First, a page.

22% of retirement-age Americans are still working; these states have the most

FILE - Woman sits at a dining table at home, working on a laptop.

More Americans who are at retirement age are still working compared to almost 40 years ago. 

Data collected by LendingTree found that while the number of U.S. adults who are 65 and older and are still in the workforce has declined slightly between 2022 and 2024, the percentage is still double what it used to be in 1987. 

In 1987, only 11% of adults that were 65 and older were still working, according to Pew Research data.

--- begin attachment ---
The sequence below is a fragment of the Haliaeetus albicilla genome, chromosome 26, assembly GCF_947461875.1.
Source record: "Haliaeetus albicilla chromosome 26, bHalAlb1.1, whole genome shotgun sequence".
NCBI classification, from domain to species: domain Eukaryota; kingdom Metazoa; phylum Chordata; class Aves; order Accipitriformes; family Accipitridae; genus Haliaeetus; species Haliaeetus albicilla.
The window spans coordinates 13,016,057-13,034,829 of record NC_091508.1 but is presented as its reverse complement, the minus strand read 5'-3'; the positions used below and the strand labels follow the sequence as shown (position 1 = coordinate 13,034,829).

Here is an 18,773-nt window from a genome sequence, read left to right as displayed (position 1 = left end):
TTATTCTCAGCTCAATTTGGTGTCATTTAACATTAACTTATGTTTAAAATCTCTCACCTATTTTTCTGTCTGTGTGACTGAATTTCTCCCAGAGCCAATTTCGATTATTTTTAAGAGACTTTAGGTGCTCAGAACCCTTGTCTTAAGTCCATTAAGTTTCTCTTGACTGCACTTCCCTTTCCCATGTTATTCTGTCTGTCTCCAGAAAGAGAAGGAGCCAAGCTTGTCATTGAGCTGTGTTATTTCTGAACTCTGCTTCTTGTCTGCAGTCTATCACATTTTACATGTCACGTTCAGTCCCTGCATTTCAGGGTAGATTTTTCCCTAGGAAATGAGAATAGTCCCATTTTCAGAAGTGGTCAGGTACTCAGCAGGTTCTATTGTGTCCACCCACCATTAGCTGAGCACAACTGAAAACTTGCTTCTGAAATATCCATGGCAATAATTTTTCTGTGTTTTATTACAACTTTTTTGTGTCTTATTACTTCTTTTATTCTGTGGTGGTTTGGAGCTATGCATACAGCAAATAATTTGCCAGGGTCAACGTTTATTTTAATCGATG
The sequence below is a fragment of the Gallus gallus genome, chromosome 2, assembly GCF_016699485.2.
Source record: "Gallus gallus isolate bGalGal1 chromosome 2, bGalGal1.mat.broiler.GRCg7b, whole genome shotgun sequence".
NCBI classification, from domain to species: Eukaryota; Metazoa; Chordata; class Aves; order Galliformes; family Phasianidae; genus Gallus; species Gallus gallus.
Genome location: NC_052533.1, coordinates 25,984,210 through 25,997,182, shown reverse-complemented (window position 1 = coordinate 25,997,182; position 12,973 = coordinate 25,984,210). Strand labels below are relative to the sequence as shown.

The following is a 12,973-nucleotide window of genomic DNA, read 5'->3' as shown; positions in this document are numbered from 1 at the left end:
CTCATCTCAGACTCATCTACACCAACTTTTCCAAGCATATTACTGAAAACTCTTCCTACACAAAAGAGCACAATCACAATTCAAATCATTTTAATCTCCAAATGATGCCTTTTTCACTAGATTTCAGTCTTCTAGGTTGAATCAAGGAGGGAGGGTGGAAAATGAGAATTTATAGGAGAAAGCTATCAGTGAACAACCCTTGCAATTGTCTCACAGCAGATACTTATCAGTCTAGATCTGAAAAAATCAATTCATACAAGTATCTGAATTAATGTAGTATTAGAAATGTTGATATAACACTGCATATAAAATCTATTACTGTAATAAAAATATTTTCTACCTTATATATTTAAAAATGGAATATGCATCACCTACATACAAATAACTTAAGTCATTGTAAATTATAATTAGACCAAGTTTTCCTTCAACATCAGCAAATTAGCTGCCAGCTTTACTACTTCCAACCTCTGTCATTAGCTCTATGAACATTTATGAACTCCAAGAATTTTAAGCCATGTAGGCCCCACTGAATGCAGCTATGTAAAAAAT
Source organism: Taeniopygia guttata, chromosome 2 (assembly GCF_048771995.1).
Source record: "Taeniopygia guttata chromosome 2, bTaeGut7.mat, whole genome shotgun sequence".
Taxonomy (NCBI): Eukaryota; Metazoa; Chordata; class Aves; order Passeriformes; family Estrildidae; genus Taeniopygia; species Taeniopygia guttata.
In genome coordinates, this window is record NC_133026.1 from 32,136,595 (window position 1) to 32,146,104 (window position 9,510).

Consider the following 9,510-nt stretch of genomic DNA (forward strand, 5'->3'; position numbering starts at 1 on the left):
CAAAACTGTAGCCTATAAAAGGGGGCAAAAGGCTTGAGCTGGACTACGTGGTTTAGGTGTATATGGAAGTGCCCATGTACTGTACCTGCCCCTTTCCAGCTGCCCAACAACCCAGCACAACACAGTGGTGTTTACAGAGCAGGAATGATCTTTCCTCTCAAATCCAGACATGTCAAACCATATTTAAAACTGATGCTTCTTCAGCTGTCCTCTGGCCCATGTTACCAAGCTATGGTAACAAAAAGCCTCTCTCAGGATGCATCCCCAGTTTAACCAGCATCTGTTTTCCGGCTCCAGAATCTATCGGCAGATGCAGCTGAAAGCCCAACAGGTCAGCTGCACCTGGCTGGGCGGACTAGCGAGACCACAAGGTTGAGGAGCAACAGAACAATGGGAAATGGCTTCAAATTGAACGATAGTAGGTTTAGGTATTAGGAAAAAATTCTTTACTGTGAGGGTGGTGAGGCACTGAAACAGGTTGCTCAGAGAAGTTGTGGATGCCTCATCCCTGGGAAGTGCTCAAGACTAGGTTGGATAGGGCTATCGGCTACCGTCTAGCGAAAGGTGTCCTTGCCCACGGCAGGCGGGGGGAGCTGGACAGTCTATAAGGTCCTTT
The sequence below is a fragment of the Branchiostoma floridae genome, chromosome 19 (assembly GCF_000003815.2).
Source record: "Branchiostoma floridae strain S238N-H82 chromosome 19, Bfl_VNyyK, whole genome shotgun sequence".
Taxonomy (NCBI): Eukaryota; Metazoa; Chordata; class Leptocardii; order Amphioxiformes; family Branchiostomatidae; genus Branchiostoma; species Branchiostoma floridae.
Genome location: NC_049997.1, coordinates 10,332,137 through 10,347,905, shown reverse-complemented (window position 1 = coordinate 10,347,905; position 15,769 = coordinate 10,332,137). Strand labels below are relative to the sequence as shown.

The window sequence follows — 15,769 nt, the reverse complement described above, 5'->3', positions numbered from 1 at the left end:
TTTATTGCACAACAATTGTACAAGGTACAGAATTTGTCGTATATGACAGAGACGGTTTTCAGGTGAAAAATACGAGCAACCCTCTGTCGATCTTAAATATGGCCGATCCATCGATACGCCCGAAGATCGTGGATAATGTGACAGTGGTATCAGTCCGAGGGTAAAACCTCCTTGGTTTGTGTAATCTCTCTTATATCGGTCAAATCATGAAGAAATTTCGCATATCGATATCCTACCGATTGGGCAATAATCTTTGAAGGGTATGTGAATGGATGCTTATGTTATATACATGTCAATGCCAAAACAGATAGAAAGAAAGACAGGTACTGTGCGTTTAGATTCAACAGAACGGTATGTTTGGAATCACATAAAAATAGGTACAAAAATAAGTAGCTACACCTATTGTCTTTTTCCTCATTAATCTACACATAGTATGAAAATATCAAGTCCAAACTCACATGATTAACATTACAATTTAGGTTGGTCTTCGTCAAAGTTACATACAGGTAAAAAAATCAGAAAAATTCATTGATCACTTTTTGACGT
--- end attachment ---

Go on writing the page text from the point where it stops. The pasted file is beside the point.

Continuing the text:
As of March 2024, 22% of adults who are 65 and older are still in the workforce partly because of the higher cost of living. 

Other factors included improved health, higher education levels and the flexible job landscape such as remote work. 

Who is working where? 

About half of adults who are 65 and older are working for private companies, according to Lendingtree. 

That’s more than any other sector including government jobs, nonprofit organizations, self-employment or family businesses. 

But that pattern is similarly reflected among other age groups. 

More adults 65+ in New Jersey are still working

Several states showed significant increases in the number of adults who are retirement-age and are still working. 

The biggest increase was seen in New Jersey from 20.3% in March 2022 to 33.8% in March 2024. 

Other states that saw an increase were Delaware from 19.8% to 27.2% and Indiana from 17.4% to 23%. 

States with the biggest increases in retirement-age workers